The Arlington County Board approved rezoning for the Colonial Village garden apartment complex early today that will clear the way for construction of high-rise office buildings near the recently opened Metro Orange Line subway extension.

The board's action will allow construction of 760,000 square feet of office space -- more than double the amount of office space allowed under the previous zoning -- in 12-story buildings.

The controversial rezoning, which drew strong opposition and neighborhood and citizen groups, is the first move toward major redevelopment near the courthouse Metro stop that opened Dec. 1.

Colonial Village is located only three miles from downtown Washington, midway between Rosslyn and Clarendon.

Spokesman for a subsidiary of Mobil Corp., which owns the low-to-moderate-rent garden apartment complex, said the boards's action should enable the company to proceed with plans to convert the area into a mixture of condominiums, cooperative apartments and high-rise office buildings.

The board voted 3 to 2 in favor of the rezoning. Voting in favor were chairman Dorothy J. Grotos and members Walter L. Frankland Jr. and Stephen H. Detweiler. Board member Ellen M. Bozman and John W. Purdy voted against it.

The board also approved a pedestrian tunnel between the proposed high-rise buildings and the Metro stop with Mobile paying three-fourths of the expected $1 million construction costs and the county the remainder.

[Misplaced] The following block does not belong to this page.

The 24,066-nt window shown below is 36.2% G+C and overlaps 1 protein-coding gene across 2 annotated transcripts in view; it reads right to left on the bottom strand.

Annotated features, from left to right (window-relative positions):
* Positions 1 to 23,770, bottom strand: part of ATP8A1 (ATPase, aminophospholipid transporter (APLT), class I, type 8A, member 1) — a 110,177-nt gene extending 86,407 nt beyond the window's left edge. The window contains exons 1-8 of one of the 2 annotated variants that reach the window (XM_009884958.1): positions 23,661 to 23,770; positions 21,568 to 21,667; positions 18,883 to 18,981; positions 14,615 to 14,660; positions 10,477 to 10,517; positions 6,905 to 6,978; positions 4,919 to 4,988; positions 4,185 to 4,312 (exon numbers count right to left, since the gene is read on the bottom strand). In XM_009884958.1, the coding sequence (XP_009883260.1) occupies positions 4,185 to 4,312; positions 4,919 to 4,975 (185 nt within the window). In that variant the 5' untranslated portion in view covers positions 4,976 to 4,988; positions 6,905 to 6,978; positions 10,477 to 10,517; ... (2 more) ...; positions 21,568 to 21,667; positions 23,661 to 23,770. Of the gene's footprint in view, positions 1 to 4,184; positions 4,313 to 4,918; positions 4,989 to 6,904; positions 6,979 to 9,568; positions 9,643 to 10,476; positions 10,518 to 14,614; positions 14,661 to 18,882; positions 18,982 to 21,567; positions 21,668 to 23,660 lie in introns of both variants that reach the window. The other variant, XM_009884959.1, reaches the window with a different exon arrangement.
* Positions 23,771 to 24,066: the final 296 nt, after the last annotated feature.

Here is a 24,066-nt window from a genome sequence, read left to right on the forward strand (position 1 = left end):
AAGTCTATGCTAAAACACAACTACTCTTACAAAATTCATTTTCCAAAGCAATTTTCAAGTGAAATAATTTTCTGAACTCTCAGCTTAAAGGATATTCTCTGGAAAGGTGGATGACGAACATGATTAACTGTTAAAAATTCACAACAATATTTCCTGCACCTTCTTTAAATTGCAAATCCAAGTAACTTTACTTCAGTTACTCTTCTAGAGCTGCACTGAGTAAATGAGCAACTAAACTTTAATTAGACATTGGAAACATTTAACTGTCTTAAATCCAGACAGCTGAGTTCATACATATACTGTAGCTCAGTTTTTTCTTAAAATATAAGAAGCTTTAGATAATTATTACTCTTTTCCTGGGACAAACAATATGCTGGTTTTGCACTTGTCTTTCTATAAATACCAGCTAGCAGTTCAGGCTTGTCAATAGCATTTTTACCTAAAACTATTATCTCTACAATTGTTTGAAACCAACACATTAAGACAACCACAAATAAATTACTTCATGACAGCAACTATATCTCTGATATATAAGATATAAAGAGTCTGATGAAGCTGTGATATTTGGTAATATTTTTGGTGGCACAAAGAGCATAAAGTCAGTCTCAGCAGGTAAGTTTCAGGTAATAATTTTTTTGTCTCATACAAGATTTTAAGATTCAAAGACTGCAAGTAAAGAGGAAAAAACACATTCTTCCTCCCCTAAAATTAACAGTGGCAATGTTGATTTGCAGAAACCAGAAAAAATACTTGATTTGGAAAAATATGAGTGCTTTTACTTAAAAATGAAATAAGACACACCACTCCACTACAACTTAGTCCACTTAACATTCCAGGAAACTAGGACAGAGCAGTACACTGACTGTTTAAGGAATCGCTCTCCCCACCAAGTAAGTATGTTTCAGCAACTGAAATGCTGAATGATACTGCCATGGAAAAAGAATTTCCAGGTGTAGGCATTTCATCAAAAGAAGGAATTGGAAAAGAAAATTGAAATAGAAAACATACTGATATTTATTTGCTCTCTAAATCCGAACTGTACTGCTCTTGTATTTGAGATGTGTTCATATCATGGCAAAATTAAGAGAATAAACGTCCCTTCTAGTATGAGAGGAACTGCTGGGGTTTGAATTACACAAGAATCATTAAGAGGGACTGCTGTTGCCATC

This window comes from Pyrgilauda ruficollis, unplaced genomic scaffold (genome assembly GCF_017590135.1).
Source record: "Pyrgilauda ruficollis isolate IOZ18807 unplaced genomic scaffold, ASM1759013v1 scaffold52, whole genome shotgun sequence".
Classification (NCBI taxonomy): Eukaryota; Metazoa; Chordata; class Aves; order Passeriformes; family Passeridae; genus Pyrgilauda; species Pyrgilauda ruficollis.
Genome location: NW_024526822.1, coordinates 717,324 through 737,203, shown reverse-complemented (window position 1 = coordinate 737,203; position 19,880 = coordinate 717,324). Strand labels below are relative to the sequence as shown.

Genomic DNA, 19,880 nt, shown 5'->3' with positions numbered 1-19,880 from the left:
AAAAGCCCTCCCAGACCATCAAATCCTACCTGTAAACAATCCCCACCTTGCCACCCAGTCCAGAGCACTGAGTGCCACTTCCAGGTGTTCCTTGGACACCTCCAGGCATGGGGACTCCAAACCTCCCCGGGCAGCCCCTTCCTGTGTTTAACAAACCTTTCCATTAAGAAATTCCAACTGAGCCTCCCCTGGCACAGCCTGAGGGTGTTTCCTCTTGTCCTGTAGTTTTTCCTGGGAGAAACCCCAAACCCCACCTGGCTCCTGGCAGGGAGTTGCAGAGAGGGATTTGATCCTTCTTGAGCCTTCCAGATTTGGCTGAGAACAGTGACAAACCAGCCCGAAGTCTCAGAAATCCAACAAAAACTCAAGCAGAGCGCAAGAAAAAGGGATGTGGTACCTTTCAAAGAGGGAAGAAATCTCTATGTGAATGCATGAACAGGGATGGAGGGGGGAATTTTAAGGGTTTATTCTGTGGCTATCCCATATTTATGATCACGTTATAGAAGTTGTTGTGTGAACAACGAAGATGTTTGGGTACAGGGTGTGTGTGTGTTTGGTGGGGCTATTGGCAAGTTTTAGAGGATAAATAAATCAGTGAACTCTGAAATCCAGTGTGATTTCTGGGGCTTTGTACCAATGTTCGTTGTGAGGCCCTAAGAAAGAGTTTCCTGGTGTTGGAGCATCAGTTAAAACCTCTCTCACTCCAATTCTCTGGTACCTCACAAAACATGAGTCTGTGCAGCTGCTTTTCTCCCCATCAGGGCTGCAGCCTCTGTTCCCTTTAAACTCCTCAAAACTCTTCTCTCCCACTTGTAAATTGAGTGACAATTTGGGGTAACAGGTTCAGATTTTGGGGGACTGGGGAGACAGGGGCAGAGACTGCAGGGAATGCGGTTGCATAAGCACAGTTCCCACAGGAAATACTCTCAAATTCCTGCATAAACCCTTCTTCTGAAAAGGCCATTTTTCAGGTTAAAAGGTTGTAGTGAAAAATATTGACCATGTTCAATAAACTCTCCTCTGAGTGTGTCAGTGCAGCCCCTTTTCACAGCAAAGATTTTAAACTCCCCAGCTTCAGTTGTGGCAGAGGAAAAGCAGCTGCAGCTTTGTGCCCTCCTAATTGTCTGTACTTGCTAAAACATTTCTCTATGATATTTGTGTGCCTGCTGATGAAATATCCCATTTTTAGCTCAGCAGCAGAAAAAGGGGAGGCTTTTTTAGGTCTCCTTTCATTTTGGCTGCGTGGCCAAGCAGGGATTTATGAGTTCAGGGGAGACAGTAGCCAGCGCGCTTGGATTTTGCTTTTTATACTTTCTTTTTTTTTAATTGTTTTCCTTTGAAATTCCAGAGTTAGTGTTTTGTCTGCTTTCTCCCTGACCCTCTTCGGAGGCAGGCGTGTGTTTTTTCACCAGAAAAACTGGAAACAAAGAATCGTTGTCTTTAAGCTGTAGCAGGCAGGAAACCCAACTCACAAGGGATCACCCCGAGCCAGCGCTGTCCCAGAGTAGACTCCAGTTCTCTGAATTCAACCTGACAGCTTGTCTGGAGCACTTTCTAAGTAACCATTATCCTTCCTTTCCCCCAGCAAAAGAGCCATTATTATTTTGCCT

At a more than five-hour public hearing that preceded the vote early today, Colonial Village residents voiced concern that Mobil's redevelopment would sharply reduce the mount of low and medium cost rental housing vilble in Arlington. Colonial Village currently has about 1,000 units for rent. Under Mobil's plan, the number of units would increase to more than 1,700, but only a fraction would remain available for low and moderate income renters.

Opponents also said the plan would disrupt the complex's quality of life, that it would increase traffic on nearby streets and that the high rises would have an adverse effect on an elementary school near the complex.

As part of it's overall redevelopment Mobil has offered to preserve the red brick exterior of 742 units, keep some of the 12 acres of open space and reserve for a five-year period about 585 rental units for current tenants who cannot afford to buy into the development.

The board's vote did not determine a number of the conditions under which Mobil will be able to develop the site, including such items as the number of units Mobil will reserve for the low-to-moderate rentals. The board was still considering these issues early today.